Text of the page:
THE SHORTY SOCIAL GOOD AWARDS ARE OPEN FOR ENTRIES! ENTER NOW

4th Annual Shorty Social Good Awards Categories


See below for official categories. The regular entry deadline is on August 28th, 2019 at 11:59pm ET.

From the 3rd Annual Shorty Social Good Awards

Change Starts Here Ohio

Entered in Government & Politics, Social Movement

About this entry

The Ohio Collaborative Community-Police Advisory Board, a 12-person panel of law enforcement experts and community leaders from throughout the state, established state standards – for the first time in Ohio's history, for use of force including use of deadly force and agency employee recruitment and hiring that can help guide law enforcement agencies in Ohio. As a response to the national and local climate of hostility between law enforcement and community members, Warhol & WALL ST., along with the Office of Criminal Justice Services, helped the state to launch Change Starts Here Ohio.

Our public awareness campaign, Change Starts Here Ohio, builds on the policies of the Ohio Collaborative and has three primary goals. First, to educate law enforcement on how to better interact with the community they serve through effective programming that promotes positive, educational interactions between law enforcement and youth. Second, to educate the public on strategies to improve community-police relations through information dissemination on how to appropriately interact with law enforcement. Third, to educate the community about the duties of law enforcement in order to raise community awareness on law enforcement's obligation to protect and strengthen their partnership with the community.

At its core, Change Starts Here is a grassroots initiative that encourages people to start with change within themselves and their local community. "Here" is purposefully vague. It allows citizens to determine where they can tangibly produce a positive impact on community-police relations. Though the action of each individual may differ, the intention remains consistent.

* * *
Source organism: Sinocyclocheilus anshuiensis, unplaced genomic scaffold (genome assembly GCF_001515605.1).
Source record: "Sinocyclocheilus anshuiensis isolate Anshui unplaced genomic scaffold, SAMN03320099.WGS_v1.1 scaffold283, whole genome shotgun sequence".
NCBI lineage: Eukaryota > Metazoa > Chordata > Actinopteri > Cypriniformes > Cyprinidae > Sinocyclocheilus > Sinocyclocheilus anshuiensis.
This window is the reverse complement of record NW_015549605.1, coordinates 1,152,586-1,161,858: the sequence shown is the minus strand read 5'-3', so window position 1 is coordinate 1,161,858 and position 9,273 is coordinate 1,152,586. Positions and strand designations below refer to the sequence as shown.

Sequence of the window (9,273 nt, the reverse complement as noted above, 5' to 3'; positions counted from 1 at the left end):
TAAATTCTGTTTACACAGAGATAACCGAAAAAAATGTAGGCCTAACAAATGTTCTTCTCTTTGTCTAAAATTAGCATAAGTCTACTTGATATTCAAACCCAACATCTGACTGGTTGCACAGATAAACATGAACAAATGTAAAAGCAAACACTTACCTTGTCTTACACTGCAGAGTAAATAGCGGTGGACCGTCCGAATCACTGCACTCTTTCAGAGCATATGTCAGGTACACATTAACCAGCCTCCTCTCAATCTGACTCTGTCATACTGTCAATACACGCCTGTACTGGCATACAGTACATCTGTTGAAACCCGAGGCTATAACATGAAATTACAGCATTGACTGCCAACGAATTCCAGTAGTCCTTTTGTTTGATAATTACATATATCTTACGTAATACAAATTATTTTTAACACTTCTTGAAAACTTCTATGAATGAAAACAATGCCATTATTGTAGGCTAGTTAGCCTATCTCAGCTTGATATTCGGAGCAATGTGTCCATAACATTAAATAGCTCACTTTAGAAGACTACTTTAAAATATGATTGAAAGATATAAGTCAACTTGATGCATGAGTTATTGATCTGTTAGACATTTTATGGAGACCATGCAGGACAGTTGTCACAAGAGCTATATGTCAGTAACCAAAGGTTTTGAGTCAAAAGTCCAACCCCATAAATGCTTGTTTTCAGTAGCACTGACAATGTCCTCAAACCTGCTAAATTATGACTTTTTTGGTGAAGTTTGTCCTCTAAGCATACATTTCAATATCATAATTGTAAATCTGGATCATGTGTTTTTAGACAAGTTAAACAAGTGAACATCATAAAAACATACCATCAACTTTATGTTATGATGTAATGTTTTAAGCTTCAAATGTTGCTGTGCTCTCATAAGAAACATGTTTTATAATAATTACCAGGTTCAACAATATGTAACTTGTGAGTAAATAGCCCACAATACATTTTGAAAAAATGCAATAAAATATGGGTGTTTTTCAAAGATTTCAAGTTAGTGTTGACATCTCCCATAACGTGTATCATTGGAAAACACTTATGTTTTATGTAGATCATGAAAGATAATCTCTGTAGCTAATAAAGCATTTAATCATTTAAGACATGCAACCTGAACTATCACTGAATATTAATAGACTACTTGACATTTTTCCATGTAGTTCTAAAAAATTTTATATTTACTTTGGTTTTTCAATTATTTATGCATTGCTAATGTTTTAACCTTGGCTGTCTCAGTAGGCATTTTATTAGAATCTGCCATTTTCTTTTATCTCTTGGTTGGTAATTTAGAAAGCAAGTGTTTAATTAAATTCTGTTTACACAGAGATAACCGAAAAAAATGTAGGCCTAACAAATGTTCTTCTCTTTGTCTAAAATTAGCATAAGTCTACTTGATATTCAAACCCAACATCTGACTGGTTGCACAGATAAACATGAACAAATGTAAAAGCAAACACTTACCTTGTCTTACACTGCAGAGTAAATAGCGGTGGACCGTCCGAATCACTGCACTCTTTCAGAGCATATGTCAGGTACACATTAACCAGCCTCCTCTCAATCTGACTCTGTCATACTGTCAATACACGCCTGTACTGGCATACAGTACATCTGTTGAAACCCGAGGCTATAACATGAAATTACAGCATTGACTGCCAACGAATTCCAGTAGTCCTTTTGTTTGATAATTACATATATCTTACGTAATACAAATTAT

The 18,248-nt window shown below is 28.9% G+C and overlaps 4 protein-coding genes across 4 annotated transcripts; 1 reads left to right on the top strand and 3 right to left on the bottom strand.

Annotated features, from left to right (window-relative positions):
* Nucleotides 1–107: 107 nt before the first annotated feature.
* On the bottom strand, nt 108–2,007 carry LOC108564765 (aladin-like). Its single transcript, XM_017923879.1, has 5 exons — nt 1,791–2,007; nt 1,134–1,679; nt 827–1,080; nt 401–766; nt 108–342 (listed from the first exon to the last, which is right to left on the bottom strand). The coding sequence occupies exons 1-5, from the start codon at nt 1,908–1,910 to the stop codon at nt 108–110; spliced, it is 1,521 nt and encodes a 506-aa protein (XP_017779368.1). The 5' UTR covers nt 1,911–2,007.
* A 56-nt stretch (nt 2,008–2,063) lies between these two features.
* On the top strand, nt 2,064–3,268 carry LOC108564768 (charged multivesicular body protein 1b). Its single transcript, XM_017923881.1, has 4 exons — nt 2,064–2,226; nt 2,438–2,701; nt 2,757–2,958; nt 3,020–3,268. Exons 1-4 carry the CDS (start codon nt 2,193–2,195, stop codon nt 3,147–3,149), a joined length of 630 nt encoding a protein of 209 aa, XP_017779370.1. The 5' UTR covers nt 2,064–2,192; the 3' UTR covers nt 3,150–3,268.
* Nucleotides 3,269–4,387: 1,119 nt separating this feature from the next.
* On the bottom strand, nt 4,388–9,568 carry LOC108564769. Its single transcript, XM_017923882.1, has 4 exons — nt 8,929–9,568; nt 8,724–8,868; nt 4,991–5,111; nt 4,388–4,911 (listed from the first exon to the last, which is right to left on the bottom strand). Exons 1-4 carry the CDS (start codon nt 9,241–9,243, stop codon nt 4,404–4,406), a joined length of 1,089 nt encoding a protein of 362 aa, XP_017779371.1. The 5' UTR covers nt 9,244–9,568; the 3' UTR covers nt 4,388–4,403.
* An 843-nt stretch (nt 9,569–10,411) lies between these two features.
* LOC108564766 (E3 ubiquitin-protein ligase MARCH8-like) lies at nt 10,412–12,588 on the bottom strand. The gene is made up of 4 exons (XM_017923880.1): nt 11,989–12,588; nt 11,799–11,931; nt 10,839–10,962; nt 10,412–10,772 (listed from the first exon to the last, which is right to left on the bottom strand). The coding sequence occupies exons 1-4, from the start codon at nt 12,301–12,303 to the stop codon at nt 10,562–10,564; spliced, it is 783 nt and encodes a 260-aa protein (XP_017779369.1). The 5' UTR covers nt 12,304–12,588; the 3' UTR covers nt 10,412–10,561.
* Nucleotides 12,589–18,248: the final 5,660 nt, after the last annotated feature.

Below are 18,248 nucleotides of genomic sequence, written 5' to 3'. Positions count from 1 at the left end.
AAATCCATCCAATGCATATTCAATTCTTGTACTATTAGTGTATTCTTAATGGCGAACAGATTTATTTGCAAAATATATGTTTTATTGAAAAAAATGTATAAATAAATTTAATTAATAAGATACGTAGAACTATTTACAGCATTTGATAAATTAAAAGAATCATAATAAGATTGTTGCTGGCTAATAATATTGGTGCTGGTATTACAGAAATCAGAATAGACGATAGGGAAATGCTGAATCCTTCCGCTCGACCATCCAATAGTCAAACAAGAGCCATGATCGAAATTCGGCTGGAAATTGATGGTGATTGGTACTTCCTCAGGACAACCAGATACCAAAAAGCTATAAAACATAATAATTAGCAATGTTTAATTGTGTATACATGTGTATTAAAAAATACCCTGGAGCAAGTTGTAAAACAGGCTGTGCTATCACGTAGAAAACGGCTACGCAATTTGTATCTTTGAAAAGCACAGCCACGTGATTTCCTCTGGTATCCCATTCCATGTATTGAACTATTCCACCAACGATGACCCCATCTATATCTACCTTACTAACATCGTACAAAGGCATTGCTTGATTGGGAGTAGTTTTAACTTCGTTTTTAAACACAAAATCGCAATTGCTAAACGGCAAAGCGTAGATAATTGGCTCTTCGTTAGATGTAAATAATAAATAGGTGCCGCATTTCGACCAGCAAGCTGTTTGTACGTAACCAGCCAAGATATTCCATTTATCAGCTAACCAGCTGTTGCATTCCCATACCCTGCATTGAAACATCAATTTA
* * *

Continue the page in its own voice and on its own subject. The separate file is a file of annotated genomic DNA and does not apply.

Why does this entry deserve to win?

Each prong of our Change Starts Here strategy aimed to educate and spark conversation. Our first step was to create a PSA video that captures the essence of the campaign. The content captures the growing tension between police officers and the community by communicating the impact from a lack of empathy and engrained stereotypes. The next phase of the messaging in this video was crucial: the call to action. The video introduced the potential for hope and change by asking the viewer to become personally involved in the cause.

As with most modern grassroots movements, the next step was to establish a robust social media strategy. Our social media was rooted in compelling photography and video elements. Each social media video followed a cohesive structure wherein key community members and law enforcement officials authentically discussed how change "starts." Each video showcased people with diverse backgrounds and opinions. This was to reinforce the idea that change begins with each individual.